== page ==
This post details the duplicate publication of data on the antidepressant duloxetine (Cymbalta). Marketing and "science" collide to produce hideous offspring: an experimercial that pimps Lilly's bogus "Depression Hurts" marketing for Cymbalta using the exact same (weak) data twice. Data were published in the Journal of Clinical Psychiatry (JCP), and then the same data were published a second time in the Journal of Psychiatric Research (JPR), a blatant violation of JPR policy. Oh, and Alan Schatzberg, president-elect for the American Psychiatric Association is involved in the story.
The study: Lilly conducted a rather uninteresting study of Cymbalta, in which patients who had not shown a treatment response to an SSRI were then assigned to either a) Direct switch: Switch to Cymbalta and immediately discontinue the SSRI medication or b) Start-Taper-Switch: taper the SSRI over a 2 week period while also starting Cymbalta. Note that there was not a control group of any sort, an issue that the authors dance around (i.e., essentially ignore) in the papers based on this study's data.
Publication #1 -- Journal of Clinical Psychiatry: Data from this study were published in the January 2008 issue of the Journal of Clinical Psychiatry. The findings were that, in essence, there were no notable differences between patients who were directly switched to Cymbalta as opposed to those who did the start-taper-switch method. But what do the authors conclude?
Publication #2 -- Journal of Psychiatric Research: Data from the same study were published online (to appear in print soon) in the Journal of Psychiatric Research (JPR). And I mean the exact same data appear again in this paper. This is a huge scientific no-no. Findings are supposed to be published once, not over and over again. Journals are struggling to find space for new and interesting findings, so there is no need to waste space on duplicate data. In fact, to quote from JPR's website
Submission of a paper to the Journal of Psychiatric Research is understood to imply that it is an original paper which has not previously been published, and is not being considered for publication elsewhere. Prior publication in abstract form should be indicated. Furthermore, authors should upload copies of any related manuscript that has been recently published, is in press or under consideration elsewhere. The following circumstances indicate that a paper is related to the manuscript submitted to the Journal: a) any overlap in the results presented; b) any overlap in the subjects, patients or materials the results are based on.So it's pretty clear -- don't submit data that has already been published. Here is a figure from the Journal of Clinical Psychiatry (JCP) article mentioned above:
Authors: The JCP paper was authored by David Perahia, Deborah Quail, Derisala Desaiah, Emmanuele Corruble, and Maurizio Fava. The JPR paper was "authored" by Perahia, Quail, Desaiah, Angel Montejo, and Alan Schaztberg. So to re-publish the same data, it was out with Corruble and Fava -- in with Montejo and Schatzberg. Why Schatzberg? We're almost there...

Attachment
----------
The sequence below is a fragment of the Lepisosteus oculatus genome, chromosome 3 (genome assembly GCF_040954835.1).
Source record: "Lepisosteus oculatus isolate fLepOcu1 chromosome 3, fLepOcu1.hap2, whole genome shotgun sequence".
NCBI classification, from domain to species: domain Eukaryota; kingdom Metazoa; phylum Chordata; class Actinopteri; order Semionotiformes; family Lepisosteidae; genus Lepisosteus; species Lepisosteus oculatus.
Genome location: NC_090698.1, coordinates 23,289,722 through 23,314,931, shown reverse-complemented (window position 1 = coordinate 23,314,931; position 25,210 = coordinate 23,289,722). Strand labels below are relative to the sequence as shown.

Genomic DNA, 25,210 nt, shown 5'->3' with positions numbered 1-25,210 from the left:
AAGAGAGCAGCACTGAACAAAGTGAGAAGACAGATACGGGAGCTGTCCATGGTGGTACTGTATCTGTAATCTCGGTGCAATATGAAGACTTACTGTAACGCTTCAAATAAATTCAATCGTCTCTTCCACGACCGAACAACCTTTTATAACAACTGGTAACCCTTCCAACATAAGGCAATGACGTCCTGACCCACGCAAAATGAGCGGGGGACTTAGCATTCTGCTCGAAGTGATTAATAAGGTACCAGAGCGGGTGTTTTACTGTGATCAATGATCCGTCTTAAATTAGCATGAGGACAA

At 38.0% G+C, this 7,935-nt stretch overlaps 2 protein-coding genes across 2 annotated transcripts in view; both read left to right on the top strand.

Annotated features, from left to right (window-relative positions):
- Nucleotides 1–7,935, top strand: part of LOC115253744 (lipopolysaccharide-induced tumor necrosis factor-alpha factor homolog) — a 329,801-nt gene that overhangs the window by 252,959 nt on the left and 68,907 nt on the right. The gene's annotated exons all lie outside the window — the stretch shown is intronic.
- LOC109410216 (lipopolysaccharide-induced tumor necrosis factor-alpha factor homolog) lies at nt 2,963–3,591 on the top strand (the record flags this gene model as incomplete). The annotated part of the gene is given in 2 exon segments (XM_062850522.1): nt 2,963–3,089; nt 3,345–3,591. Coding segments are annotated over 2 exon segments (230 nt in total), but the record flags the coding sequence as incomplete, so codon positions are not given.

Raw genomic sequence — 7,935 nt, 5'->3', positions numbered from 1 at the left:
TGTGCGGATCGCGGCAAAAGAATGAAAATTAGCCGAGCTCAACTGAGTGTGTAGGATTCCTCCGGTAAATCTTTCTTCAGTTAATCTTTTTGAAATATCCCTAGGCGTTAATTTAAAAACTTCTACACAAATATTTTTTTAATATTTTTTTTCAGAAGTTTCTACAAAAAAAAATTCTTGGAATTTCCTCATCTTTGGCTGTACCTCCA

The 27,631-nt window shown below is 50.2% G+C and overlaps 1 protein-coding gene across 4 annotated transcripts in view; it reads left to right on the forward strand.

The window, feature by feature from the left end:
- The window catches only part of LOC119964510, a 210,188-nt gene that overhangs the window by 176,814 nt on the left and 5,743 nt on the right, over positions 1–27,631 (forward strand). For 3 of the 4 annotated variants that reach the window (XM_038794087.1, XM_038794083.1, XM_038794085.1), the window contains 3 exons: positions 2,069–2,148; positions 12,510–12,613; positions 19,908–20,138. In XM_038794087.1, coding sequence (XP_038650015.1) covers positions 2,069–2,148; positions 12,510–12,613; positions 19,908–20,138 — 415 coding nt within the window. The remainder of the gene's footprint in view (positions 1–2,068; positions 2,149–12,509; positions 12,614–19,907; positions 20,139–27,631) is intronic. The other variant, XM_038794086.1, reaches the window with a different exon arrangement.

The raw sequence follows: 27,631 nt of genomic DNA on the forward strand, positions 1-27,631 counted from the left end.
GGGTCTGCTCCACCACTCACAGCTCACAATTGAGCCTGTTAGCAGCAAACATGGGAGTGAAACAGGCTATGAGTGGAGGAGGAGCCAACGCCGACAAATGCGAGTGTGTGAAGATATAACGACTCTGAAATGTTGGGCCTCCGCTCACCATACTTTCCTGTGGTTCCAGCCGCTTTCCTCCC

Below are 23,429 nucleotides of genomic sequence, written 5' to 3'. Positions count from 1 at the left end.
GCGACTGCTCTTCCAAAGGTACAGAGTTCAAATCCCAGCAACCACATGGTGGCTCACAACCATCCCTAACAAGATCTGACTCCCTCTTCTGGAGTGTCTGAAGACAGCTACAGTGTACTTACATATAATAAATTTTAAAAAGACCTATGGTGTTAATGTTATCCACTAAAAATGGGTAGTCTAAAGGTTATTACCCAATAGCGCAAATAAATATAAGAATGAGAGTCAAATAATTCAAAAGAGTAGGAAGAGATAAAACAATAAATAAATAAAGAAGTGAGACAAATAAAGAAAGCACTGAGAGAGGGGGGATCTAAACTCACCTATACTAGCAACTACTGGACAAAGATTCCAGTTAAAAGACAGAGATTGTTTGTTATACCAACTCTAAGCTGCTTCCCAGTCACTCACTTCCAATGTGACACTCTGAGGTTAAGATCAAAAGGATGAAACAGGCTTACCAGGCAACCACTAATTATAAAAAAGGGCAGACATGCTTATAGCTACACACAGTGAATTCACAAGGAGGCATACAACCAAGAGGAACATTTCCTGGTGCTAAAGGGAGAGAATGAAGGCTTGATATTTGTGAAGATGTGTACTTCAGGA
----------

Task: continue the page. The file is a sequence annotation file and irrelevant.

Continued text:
JPR describes the contributions of each author. For these two authors (Schatzberg and Montejo) who were not credited in the JCP paper, they were both described as "involved in data review and interpretation, including the development of this manuscript." How could they have been involved with data review and interpretation -- the vast majority of the data were already analyzed, interpreted and written up by other researchers in the JCP paper? Did they write the paper? Apparently not, since the JPR article mentioned that "Dr. Desaiah worked with Dr. Perahia to draft the manuscript..." So Montejo and Schatzberg could not conceivably have played any significant role in data analysis, interpretation, or writing the paper. It seems that if Desaiah and Perahia "drafted" the manuscript, then the most Montejo and Schatzberg could have done is to maybe review the paper.
So why is Schatzberg on the paper? Well, it just so happens, I'm sure by sheer coincidence, that Schatzberg is the co-editor in chief of JPR. So he'd be in a good position to help a paper that essentially republishes data from JCP with only minor additions make it into publication against his own journal's policies.
Nice work, Schatzberg. That's pimpin' it hard. That, my friend, is worthy of nomination for a coveted Golden Goblet Award. Congratulations. It is not the first time Schatzberg's "scientific" behavior has been noted. He has been stumping (in the face of much contradictory data) in favor of his pet drug RU-486/Corlux in the treatment of psychotic depression for some time. Between the bad science surrounding Corlux and Schaztberg's myriad conflicts of interest, much has been written (1, 2, 3, 4, 5) -- add another chapter to the chronicles of the storied American Psychiatric Association Leader. This reminds me of an earlier incident involving Charles Nemeroff.
Discussion: As I've noted previously, the discussion section of a journal article often contains key marketing points, science being relegated to secondary status at best. The JPR article provides a few good examples of Cymbalta's talking points:
The current paper focuses on pain-related outcomes, demonstrating that a switch of SSRI non- or partial-responders to duloxetine was associated with a significant improvement in all pain measures including six VAS pain scales, the SQ-SS and its pain subscale, and the SF-36 bodily pain domain.Where do I start? How about by mentioning that JPR states: